What CIOs can Learn from Low-Code Platform CTOs

Last week, I published an article at InfoWorld on 7 low-code platforms developers should know. I find low-code a controversial discussion with some developers who love coding, prefer developing applications from scratch, and view low-code platforms as either a compromise, threat, or yet-another-tool to learn. 


Why Low-Code by Isaac Sacolick


Low-code platforms are not designed for every business need and technical challenge, but they can cover a ton of ground. Many organizations are investing in digital transformation and responding to COVID-related remote working conditions. IT departments are overwhelmed with businesses wanting more apps that are higher quality, easier experiences, greater security, lower technical debt, better integrated, and more frequently updated.

Since COVID, I've seen more CIOs and IT leaders take a second look at low-code platforms and capabilities. I used to be one of the few people talking about it conferences like SINC IT Forums, and was sometimes challenged about whether low-code was versatile, productive, and secure. Now, it's more popular to jargon-drop low-code, and many IT leaders still have much to learn about low-code platform capabilities, governance models, and agile delivery approaches.

So I asked low-code platform CTOs why developers should utilize low-code platforms and how it benefits their careers. But their answers are a better read for CIOs and IT leaders exploring opportunities with these platforms.


Low-code is about accelerating product delivery


"Software development has always progressed in a manner to simplify the composition and accelerate the delivery of digital solutions. Low-code is a natural step in that progression. Low-code is specifically designed to accelerate project delivery and help organizations meet the ever-growing demand for new digital solutions to drive their business operations. The key to building a lasting and fulfilling career in software development is to be open to change and always remember that non-technical business managers value the output of a developer's work over the methods used." - Malcolm Ross, Deputy CTO at Appian

"Low code essentially democratizes application development skills and makes it easier for the organization to meet business goals faster. It also allows for technical currency in an ever-evolving complex tech landscape when it comes to app development." - Rajesh Raheja, SVP of Engineering at Boomi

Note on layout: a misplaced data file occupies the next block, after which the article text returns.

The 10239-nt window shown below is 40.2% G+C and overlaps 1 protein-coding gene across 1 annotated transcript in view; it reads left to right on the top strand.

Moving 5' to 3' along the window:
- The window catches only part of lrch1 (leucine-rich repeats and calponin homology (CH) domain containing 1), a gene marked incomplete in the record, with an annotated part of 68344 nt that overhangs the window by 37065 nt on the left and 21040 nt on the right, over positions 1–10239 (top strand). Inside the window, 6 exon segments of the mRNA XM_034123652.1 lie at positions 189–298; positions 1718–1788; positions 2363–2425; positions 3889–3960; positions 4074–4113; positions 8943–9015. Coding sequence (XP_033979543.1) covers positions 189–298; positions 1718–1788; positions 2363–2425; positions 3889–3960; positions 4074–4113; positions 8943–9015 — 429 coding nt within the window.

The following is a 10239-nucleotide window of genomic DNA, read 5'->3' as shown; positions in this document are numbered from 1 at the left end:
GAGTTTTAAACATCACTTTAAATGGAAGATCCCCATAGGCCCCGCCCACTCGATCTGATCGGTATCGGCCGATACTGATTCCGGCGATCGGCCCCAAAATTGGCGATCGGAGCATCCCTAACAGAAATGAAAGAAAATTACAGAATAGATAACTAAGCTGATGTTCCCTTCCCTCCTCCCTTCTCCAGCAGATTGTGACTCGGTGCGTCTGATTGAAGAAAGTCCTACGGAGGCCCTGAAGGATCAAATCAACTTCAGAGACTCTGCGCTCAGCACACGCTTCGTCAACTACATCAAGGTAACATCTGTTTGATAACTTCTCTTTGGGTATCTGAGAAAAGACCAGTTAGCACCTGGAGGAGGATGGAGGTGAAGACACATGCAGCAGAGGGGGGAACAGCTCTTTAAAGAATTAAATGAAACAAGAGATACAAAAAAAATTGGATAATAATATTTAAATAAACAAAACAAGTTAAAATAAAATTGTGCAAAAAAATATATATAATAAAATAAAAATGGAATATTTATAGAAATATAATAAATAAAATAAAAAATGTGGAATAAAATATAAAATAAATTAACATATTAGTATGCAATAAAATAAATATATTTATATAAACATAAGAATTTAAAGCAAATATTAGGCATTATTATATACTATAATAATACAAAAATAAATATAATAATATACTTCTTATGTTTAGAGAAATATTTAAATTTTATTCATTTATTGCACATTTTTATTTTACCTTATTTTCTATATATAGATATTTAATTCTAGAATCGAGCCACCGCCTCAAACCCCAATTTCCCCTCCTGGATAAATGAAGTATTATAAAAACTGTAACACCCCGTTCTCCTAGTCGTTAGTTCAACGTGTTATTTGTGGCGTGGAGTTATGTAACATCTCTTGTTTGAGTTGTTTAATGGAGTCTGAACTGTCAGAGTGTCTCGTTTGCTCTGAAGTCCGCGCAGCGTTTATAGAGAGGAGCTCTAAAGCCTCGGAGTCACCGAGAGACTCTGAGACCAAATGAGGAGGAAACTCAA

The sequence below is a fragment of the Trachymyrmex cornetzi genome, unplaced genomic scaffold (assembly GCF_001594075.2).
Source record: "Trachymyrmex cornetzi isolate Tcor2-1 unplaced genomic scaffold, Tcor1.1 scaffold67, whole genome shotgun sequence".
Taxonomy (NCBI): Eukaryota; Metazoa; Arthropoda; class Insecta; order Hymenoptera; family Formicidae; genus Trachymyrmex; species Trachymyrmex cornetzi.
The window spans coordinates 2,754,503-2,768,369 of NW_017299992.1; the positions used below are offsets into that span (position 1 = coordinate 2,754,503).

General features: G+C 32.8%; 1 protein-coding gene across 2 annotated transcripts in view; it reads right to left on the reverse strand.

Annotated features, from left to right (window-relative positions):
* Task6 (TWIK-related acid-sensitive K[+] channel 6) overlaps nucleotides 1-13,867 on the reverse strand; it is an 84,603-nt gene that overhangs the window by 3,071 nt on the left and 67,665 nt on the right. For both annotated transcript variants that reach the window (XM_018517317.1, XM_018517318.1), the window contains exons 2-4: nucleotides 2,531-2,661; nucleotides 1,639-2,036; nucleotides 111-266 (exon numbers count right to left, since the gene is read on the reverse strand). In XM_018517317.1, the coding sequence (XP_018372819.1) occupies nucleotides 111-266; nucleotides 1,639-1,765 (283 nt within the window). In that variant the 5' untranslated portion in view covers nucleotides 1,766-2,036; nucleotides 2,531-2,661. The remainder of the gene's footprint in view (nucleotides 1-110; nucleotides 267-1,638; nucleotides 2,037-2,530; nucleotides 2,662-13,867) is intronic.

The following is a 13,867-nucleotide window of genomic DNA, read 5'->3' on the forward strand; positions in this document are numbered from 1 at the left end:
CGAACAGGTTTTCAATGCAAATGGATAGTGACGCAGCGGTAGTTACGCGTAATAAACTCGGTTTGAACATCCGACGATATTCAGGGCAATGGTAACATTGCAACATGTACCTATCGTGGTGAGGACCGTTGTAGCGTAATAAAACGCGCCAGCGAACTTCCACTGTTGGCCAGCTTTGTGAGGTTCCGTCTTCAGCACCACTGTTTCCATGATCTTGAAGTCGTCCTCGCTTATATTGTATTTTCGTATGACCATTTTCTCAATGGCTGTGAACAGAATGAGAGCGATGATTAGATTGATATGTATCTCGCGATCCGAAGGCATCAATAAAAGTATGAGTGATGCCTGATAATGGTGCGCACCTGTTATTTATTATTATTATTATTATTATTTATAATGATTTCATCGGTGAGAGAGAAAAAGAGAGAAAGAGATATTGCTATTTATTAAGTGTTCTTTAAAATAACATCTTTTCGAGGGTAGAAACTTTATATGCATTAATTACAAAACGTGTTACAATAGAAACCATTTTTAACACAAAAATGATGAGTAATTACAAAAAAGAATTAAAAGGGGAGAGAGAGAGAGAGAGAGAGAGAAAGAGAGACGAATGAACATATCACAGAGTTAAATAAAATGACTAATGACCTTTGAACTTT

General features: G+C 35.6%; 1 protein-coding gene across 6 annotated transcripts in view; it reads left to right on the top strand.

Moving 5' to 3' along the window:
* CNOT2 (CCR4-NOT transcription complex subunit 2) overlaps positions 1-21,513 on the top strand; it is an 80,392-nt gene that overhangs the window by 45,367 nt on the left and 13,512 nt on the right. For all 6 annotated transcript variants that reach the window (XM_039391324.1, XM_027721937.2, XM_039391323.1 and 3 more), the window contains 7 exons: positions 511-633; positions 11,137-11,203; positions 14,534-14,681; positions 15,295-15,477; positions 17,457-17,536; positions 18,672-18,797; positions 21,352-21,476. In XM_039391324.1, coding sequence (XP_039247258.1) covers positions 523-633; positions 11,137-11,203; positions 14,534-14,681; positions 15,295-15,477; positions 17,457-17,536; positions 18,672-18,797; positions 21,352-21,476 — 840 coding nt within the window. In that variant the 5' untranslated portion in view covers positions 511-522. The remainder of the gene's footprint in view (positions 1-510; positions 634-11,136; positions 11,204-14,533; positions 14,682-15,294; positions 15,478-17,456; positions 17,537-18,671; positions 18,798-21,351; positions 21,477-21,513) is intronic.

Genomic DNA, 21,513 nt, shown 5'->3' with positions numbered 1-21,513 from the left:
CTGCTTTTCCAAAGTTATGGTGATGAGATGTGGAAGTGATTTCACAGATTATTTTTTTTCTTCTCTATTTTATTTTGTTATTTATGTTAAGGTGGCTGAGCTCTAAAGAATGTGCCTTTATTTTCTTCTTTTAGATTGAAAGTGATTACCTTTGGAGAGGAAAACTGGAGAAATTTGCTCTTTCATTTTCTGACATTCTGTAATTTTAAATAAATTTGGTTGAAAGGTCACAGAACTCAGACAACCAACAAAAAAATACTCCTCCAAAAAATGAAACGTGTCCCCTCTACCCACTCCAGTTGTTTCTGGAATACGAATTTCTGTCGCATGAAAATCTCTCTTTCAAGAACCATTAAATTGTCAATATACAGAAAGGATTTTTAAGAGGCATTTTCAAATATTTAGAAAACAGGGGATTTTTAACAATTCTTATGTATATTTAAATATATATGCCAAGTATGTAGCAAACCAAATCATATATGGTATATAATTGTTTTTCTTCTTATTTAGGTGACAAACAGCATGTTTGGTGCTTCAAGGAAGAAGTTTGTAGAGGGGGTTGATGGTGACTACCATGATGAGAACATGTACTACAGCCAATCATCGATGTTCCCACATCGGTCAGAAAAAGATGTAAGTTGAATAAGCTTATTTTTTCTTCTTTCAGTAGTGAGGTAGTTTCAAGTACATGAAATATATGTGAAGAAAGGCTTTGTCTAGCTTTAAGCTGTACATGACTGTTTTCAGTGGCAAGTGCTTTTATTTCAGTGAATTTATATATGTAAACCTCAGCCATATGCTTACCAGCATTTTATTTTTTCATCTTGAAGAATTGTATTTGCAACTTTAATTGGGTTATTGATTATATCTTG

Low-code drives business collaboration and innovation


"For developers, the real benefit of low-code is not just the ability to speed up writing a few lines of code, but the improved communication with business users, who often have difficulty explaining what they really need. Allowing them to build prototypes means they better understand the process and can communicate better about feature requests and updates. The result will not only be an application that more closely meets users' needs, but also a better appreciation for developers and their challenges." - Roland Hörmann, CEO of SIB Visions

"If you're a professional developer, low-code platforms free you from uninspiring tasks that zap your creativity. By democratizing the development of departmental and long-tail apps, you can focus on mission-critical projects, new technologies, and innovation — which actually increases the value of your expertise in the long run. Low-code also helps you rapidly prototype and demo POCs, saving endless development hours when new ideas are still being socialized and approved." - Ioannis Kritikopoulos, VP of Engineering and Operations at Caspio.


Low-code frees up overworked developers 


"Often, the goal of adopting DevOps within a company is to reduce the tedious manual tasks that monopolize developers' time and lead to IT delivery backlogs. Developers who embrace low-code see it as a way to further reduce the time-consuming process of building an application or tool from the ground up, especially at a time when it's essential to build and deploy such applications in a matter of days and weeks, not months or years. There is a real need for operational agility, especially as businesses need to move quickly and efficiently. In today's environment, low-code allows and empowers companies to quickly find solutions and get back to the future of work." - Jay Jamison, Chief Product & Technology Officer at Quick Base

"Whether they aspire to be in management or a principle engineer, developers should first recognize that low-code empowers them to do less rote work and focus on more interesting and challenging software problems. Moreover, low-code enables developers to take an active role in shaping and driving business initiatives, which are essential to rising within any organization. When business success is directly attributable to developers' contributions, their career opportunities expand immensely." - Nick Ford, VP of product and developer evangelism at Mendix

"In the ever-evolving business landscape, neither traditional coding nor traditional low-code solutions are enough to deliver quality applications at the speed required for success. Developers are overworked and up against constantly increasing demands for new applications or changes to existing ones, battling complexities and time-consuming processes. OutSystems is making it possible for developers to create the apps they need fast, right, and for the future, allowing them to generate the greatest impact and results." - Goncalo Gaiolas VP of Product at OutSystems 


Learn more about low-code


As always, I am here for your questions. If you don't know where to start, continue, or grow with how low-code can drive digital transformation, please reach out to me!

Ten other posts and articles I've written on low-code, no-code, and citizen development:



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